How did you choose the cover artwork?
We chose the artist and he had complete freedom to create. Marcelo Vasco (Slayer, Soulfly, Machine Head) was the responsible for the artwork, we’re friends from a long time, he supports Rebaelliun since 1999 as far as I remember, so I trusted 100% on his taste to create the cover art work. It’s bizarre, it represents the bizarre and post annihilation world we talk about in the lyrics on this album. Bizarre, ugly, hopeless, that’s our front cover and that’s the world in the end.
How did the songwriting go for the new album? Was it different than how you wrote in the past?
It was different. At that time we created isolated riffs, then we recorded them on a cassette tape and brought them to the studio to play with the rest of the band. Sometimes we went to the studio with a whole song in mind. I wrote half of the tracks and Ronaldo the other half on the first albums. This time I started to write the first songs just because I never quit playing guitar and I also work producing bands, so I have my home studio and recording for me it’s a daily routine. Ronaldo was only playing classical guitar – Brazilian music in fact – and he needed more time to get his hands ready for Rebaelliun. In the end I wrote the whole album while Lohy wrote all the lyrics. Ronaldo created his leads, but this time he could not contribute with composition, unfortunately. It was different and of course stressful but it worked in the end.
What’s your favourite song on the album and why?
I have no favourite song to be honest. But I could say that the track Rebellion is a song that makes me proud. It was one of last songs I wrote (just a couple of weeks before recordings started), I chose a very different direction of the usual Rebaelliun sound and in the end it became a cool song. I was a bit afraid if this song would not become too soft but the other guys liked it from the very beginning, when I showed them the first riff, so I kept working on it and it became a killer song for me. The lyrics and the vocal lines are great as well, I believe we will have some people singing with us in the shows…
What’s you experience like with the music industry these days compared to when you were first active?
It changed completely. For me it’s not strange at all because I never stopped. I played in other bands, produced tons of bands in Brazil and for several years I worked as sound engineer for major Rock bands in Brazil, so I was always close to the show business. I think that nowadays artists have to face the life on the road more seriously, because it’s pretty much the only way to make some money. Life is harder for label owners, publications have to reinvent themselves every year to keep alive and so on. Good thing is that through the Internet you reach thousands of people instantly, so promotion became easier and cheaper. On the other hand a good part of this new generations seems to prefer to watch YouTube videos than real concerts, what’s bad for the whole market. But things are constantly changing on the last years, so maybe in a couple of years we will have a completely different scenario, who knows?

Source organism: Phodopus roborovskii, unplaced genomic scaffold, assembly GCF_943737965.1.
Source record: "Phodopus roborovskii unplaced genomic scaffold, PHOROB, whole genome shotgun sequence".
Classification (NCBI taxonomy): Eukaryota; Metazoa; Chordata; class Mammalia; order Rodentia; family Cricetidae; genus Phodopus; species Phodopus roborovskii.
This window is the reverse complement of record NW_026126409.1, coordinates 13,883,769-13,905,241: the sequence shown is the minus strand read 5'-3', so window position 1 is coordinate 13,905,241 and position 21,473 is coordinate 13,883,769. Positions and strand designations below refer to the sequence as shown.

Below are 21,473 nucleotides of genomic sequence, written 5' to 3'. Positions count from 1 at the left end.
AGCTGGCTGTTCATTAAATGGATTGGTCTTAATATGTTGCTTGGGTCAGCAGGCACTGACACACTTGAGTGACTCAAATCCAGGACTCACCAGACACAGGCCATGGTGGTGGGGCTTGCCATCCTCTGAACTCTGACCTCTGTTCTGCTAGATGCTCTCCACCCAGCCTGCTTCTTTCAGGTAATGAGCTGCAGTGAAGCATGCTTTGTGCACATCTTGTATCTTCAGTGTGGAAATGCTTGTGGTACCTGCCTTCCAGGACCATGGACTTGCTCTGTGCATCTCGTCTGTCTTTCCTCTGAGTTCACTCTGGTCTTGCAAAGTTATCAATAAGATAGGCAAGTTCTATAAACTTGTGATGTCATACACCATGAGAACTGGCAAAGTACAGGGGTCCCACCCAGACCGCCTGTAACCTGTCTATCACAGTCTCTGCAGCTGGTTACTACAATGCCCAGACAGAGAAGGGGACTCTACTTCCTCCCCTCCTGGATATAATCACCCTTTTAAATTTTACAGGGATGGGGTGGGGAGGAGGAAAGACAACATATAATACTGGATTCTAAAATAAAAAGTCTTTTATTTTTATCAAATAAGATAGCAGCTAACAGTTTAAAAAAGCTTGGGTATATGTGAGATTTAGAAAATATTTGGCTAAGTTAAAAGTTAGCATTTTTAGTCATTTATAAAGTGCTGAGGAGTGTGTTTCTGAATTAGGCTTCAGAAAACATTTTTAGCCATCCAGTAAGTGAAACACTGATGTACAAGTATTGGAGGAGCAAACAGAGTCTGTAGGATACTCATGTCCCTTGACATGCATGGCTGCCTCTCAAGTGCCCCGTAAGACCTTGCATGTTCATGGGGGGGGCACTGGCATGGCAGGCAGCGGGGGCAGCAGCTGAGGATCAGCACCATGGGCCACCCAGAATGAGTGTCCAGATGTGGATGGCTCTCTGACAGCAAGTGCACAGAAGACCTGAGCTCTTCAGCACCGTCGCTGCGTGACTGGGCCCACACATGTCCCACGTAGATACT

What will the Rebaelliun live show be like?
An extreme aggression from beginning to end.
What does the future hold for the band. I hope you’re not going to make us wait another 15 years for a new album again…
Lots of work, that’s for sure. Next week we play our first show after 15 years and already start the tour of the new album. We have already several shows booked in Brazil, in August we go to Europe for a couple of summer festivals (Brutal Assault and Party San), then we come back to Brazil for more shows. In September we hit Mexico for the first time and maybe the end of the year Europe again. Playing live a lot, promote this new album a lot and as soon as possible we start to write a new album too. And then back to the road.